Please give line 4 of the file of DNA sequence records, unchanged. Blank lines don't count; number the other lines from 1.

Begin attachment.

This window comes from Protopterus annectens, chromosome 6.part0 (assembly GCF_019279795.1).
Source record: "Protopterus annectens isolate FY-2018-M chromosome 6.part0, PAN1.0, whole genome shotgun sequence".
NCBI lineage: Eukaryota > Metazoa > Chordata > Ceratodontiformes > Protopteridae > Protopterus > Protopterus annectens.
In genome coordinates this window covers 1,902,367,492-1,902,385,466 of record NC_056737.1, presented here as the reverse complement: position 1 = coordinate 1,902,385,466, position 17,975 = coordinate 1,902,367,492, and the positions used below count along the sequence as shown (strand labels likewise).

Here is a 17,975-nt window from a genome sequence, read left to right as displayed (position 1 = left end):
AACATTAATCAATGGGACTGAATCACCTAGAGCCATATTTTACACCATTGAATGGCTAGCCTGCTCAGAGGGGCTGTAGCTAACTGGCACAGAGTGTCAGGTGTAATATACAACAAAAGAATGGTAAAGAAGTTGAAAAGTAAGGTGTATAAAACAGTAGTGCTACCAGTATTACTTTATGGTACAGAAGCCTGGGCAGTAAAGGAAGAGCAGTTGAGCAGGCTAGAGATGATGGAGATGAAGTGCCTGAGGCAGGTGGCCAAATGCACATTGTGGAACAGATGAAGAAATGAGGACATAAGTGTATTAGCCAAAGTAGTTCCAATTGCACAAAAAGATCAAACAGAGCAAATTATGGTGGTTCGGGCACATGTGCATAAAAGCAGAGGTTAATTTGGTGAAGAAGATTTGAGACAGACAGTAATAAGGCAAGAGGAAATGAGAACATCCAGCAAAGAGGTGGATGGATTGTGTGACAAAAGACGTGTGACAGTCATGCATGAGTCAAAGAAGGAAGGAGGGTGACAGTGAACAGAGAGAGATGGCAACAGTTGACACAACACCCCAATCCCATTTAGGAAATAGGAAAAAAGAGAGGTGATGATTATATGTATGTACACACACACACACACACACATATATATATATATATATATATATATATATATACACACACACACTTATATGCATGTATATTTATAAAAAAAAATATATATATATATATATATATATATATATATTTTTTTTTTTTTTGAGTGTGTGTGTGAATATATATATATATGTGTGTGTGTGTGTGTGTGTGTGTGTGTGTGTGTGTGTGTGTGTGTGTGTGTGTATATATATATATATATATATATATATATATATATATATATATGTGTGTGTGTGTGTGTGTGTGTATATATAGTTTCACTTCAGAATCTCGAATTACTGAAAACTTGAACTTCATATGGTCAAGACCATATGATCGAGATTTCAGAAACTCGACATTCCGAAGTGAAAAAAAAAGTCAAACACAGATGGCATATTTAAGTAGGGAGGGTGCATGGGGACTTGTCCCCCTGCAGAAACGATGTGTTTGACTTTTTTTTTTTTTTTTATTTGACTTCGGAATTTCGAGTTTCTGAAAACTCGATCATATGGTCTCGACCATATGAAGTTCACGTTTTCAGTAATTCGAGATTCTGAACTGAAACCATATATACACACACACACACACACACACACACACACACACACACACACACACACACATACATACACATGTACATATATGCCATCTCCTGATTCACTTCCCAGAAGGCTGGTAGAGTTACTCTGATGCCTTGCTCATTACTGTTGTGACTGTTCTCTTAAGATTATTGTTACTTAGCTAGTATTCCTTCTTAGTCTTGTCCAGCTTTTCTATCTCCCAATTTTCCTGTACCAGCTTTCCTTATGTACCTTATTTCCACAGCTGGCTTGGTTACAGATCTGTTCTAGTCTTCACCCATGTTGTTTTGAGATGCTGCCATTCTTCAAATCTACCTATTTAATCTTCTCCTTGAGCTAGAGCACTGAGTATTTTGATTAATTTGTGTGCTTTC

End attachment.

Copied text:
In genome coordinates this window covers 1,902,367,492-1,902,385,466 of record NC_056737.1, presented here as the reverse complement: position 1 = coordinate 1,902,385,466, position 17,975 = coordinate 1,902,367,492, and the positions used below count along the sequence as shown (strand labels likewise).